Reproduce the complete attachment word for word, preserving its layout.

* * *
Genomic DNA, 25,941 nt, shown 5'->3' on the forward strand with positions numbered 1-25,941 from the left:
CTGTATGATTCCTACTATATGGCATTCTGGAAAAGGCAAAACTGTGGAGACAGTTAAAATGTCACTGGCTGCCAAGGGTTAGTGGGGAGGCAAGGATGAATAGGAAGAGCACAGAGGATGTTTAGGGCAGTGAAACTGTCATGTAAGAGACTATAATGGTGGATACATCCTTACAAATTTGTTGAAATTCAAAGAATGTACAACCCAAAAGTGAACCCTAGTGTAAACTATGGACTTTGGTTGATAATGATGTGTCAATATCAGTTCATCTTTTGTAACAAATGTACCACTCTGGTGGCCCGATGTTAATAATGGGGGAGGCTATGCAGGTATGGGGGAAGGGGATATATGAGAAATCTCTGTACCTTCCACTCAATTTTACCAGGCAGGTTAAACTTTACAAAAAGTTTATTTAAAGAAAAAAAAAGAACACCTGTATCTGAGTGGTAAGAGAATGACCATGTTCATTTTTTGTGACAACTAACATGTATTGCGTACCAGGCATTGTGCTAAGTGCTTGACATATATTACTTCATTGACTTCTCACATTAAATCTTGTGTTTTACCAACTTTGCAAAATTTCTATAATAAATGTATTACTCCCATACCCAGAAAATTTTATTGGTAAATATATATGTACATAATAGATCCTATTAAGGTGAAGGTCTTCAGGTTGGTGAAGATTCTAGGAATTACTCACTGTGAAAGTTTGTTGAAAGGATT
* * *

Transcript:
Genomic DNA, 25,941 nt, shown 5'->3' on the forward strand with positions numbered 1-25,941 from the left:
CTGTATGATTCCTACTATATGGCATTCTGGAAAAGGCAAAACTGTGGAGACAGTTAAAATGTCACTGGCTGCCAAGGGTTAGTGGGGAGGCAAGGATGAATAGGAAGAGCACAGAGGATGTTTAGGGCAGTGAAACTGTCATGTAAGAGACTATAATGGTGGATACATCCTTACAAATTTGTTGAAATTCAAAGAATGTACAACCCAAAAGTGAACCCTAGTGTAAACTATGGACTTTGGTTGATAATGATGTGTCAATATCAGTTCATCTTTTGTAACAAATGTACCACTCTGGTGGCCCGATGTTAATAATGGGGGAGGCTATGCAGGTATGGGGGAAGGGGATATATGAGAAATCTCTGTACCTTCCACTCAATTTTACCAGGCAGGTTAAACTTTACAAAAAGTTTATTTAAAGAAAAAAAAAGAACACCTGTATCTGAGTGGTAAGAGAATGACCATGTTCATTTTTTGTGACAACTAACATGTATTGCGTACCAGGCATTGTGCTAAGTGCTTGACATATATTACTTCATTGACTTCTCACATTAAATCTTGTGTTTTACCAACTTTGCAAAATTTCTATAATAAATGTATTACTCCCATACCCAGAAAATTTTATTGGTAAATATATATGTACATAATAGATCCTATTAAGGTGAAGGTCTTCAGGTTGGTGAAGATTCTAGGAATTACTCACTGTGAAAGTTTGTTGAAAGGATT